that anything is impolitic that gives a landed pro- in execution, or take his land in execution; but I prietor facilities for encumbering his estate; and I would not allow a judgment to subsist as an indethink the use which has been made of judgments finite charge upon his land. in that way, has led very much to the encumbering Sir J. Pakington.] Is that system carried to of land. There is this difference between judg- such an extent that an Irish proprietor would find ments and mortgages which must not be forgotten; a difficulty in raising money without a conjoint a judgment is a charge upon all the lands that a judgment ? - I do not think money would be lent man bas, and not only upon all the lands that he him without a conjoint judgment. If I myself were has, but upon all the lands that he may hereafter advising a lender, the common practice of the acquire ; so that if a man has estates in every country being that the lender should take the secounty in Ireland in small lots, the judgment is a curity of a judgment, I should advise him to require charge upon them; if he sells one of those estates that security to be given to him. he must sell it subject to the judgment; and if he Colonel Dunne.] The receivers are appointed purchases another estate in another county, that under the Pigot and O'Loghlen Acts ? -_Yes. other estate is also subject to the judgment. There Sir J. Graham.] Do I understand the effect of is, I can conceive, nothing more mischievous, and your evidence correctly, when I suppose that the more calculated to embarrass property than the encumbrance of the judgment or judgments is as it system of judgments in Ireland.
were concentrated in the present owner of the land, Sir J. Pakington.] Is not the unavoidable effect so that however small the sum for which a judgment to charge a judgment upon any species of property may run against him, he cannot part with any porthat a man has 2 - There is no provision of the law tion of his estate without clearing off that judgment which enables you to do that.
debt?- It is so. Mr. Bright.] Is it not usual in mortgages in Colonel Dunne.] The evil effects of that system England for parties to insert a variety of property, are increased by the recent Acts of O'Loghlen and far more than is necessary for the real security of Pigot ? -_-The act introduced by Sir M. O'Loghlen the mortgagee, for the purpose of making the se- enables a judgment creditor to obtain a receiver on curity still more secure? Does not the lender very petition over the lands of his debtor ; it did not frequently wish to include all the property of the enable him to sell his estate. A judgment creditor party to whom the money is lent? I should think could not then sell the estate of his debtor during not all; in practice it is not so; but very often his life. After the death of the debtor he had the where mortgage and judgment are collateral, as they power that any creditor, whether by judgment or generally are in Ireland, you find the judgment otherwise, had of filing a bill to administer the asaffecting a number of estates that are not included sets of his debtor, and if his personal property were in that mortgage.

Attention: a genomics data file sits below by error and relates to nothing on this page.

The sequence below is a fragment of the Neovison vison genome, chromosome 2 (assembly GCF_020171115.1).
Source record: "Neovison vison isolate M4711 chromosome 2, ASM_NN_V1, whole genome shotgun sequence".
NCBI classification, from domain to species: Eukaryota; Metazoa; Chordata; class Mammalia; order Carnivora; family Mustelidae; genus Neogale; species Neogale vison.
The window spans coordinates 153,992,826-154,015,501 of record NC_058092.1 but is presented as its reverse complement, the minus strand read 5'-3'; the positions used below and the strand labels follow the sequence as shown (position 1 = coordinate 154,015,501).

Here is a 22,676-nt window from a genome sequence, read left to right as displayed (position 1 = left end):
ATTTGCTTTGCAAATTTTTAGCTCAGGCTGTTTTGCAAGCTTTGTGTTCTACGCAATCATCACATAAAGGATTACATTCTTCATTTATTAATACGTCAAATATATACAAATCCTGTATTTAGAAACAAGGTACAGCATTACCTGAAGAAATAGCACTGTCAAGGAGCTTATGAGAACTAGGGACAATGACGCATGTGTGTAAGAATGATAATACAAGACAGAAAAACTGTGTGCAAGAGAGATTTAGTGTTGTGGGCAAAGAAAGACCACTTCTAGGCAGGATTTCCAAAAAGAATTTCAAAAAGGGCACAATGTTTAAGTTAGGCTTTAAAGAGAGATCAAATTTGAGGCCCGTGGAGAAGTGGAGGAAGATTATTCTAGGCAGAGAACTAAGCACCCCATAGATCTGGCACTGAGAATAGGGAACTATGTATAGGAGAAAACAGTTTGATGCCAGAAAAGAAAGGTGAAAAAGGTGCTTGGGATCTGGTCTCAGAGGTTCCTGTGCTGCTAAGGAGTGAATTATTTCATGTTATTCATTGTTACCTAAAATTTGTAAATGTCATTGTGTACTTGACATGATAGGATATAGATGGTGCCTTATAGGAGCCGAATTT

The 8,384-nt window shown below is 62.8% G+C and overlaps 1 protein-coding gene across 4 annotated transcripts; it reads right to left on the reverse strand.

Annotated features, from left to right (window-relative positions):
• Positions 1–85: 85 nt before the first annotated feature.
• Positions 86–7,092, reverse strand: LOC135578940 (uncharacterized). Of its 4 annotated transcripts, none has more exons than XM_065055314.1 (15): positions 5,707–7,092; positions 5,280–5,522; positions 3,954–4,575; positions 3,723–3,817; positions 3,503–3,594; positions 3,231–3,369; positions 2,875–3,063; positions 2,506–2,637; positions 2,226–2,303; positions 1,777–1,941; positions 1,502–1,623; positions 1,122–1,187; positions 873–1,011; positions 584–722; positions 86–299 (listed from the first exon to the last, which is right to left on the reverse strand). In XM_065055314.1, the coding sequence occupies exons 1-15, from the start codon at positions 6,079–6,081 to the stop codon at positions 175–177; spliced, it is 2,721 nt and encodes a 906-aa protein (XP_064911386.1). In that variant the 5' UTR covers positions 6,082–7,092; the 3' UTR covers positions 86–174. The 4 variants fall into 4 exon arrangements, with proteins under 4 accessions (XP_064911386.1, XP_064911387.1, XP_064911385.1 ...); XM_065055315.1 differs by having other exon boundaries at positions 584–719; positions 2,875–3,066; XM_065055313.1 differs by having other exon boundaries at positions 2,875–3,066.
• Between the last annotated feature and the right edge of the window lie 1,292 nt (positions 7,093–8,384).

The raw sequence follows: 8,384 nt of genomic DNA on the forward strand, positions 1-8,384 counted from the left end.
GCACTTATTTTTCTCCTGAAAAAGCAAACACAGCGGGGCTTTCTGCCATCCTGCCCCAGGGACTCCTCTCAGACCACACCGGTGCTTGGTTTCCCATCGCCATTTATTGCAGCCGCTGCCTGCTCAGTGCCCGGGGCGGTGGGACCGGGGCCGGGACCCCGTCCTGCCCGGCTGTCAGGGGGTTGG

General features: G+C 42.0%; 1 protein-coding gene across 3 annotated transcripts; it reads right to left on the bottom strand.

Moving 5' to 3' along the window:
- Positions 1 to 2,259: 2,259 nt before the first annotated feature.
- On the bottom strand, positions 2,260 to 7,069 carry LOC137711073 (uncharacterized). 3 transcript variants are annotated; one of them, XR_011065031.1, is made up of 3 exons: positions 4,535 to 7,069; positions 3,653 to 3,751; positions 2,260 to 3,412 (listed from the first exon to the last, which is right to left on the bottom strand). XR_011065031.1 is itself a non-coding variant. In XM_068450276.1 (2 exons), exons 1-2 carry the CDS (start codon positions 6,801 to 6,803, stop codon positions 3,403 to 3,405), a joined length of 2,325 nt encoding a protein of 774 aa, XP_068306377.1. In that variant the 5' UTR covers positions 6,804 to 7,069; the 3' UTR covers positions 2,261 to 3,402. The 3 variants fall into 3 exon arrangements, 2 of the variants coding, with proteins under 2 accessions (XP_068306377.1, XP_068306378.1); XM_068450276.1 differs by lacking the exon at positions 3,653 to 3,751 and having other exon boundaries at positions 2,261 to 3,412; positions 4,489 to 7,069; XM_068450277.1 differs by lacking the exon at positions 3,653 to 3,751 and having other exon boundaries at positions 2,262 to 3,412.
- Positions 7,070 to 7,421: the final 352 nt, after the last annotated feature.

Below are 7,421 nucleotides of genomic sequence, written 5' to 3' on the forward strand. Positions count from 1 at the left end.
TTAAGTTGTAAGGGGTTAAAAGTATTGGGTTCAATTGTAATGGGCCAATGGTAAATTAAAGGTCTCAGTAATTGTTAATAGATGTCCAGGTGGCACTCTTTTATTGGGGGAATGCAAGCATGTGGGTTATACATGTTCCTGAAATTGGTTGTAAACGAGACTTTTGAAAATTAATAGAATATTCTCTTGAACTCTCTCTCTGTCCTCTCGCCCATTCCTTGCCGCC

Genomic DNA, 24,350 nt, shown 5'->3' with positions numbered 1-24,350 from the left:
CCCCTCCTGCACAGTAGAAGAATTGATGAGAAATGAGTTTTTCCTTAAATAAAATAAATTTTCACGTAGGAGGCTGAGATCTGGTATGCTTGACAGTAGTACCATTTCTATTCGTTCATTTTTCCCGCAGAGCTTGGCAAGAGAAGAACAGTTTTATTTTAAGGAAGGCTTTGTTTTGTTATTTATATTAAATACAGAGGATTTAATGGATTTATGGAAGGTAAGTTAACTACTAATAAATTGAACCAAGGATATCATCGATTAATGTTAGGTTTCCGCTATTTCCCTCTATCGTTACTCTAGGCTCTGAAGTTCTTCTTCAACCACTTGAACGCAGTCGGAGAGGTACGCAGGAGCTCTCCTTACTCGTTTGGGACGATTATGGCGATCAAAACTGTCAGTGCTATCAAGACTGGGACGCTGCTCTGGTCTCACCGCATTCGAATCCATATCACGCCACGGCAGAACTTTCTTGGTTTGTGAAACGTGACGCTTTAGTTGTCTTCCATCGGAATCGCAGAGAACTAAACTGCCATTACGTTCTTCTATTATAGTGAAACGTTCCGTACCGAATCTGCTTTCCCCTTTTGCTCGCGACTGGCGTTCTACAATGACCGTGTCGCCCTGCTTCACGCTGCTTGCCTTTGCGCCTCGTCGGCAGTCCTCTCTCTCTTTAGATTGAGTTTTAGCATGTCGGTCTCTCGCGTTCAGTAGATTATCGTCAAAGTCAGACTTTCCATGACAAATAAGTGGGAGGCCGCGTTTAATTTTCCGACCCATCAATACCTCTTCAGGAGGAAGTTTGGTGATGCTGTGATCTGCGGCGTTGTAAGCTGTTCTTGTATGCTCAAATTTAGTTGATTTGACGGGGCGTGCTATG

insufficient to pay his debts the land he left would Has it not the effect of encumbering estates un- be sold. But an act introduced by the present necessarily, if adequate security can be given to the Chief Baron placed judgments on a totally different mortgagee by encambering only a portion of the footing. It made them actual charges upon the land, estate, instead of encumbering the whole of the equal in operation to a specific charge created by estate ?-Yes; and a judgment affects not only the deed. By the operation of that act a judgment estate which a man may have now, but any estate creditor can file a bill for the sale of his debtor's which he may at any period of his life hereafter estate in right of the charge it gives him upon his acquire.
land. I think the effect of this act has been to add Sir L. O`Brien.] What would you say if it were to the embarrassments of the landed interest ; it has limited to the estates a man had at the time of ob- multiplied suits and receivers; and I think that these taining judgment ?-I think that would be an im- suits, which may be called profligate suits, that is, provement; but having thought a good deal upon suits instituted for the sake of the costs, have been that subject, I would be strongly of opinion that in most instances instituted by the operation of this the best thing that could be done would be to act. Small judgments have been purchased up for abolish the law altogether, making judgments a the purpose of instituting a suit. Before the act charge upon landed property.
a judgment did not entitle the party owning it to Sir J. Pakington.] From what cause has arisen institute such a suit. that practice of granting judgments conjointly with Sir J. Graham.] You would revise the whole mortgages in Ireland, which is so different from the law of Ireland with respect to judgments ? I have system of raising money upon landed security in formed a very strong opinion, and I think upon England ?—It is a very singular thing, that with very good grounds, and with sufficient experience the law the same in the two countries, with the to enable me to form a judgment; I would not exception of the judgment being assignable in Ire- make a judgment a charge upon land. land, but not in England, this material difference And consequently the whole process of appointhas arisen ; and I trace it to the circumstance of ing receivers under judgments would fall with it? judgments being assignable in Ireland. The prac- Yes. And in causes I think the courts in Ireland tice originated, I think, in the penal laws. grant receivers with too much facility. Receivers
But you would abolish the system of judgment ? ought not to be appointed in cases in which the -I would abolish the law of making judgment a termination ought to be a speedy sale; and I think charge upon land, as it now is; I would allow a if some change were made in the Court of Chancery, landed proprietor to borrow money on judgment the effect of which would be to bring causes to a under the penalty, if he did not repay it, of having speedy termination, receivers in causes would die his creditor take him in execution, or take his goods away of themselves.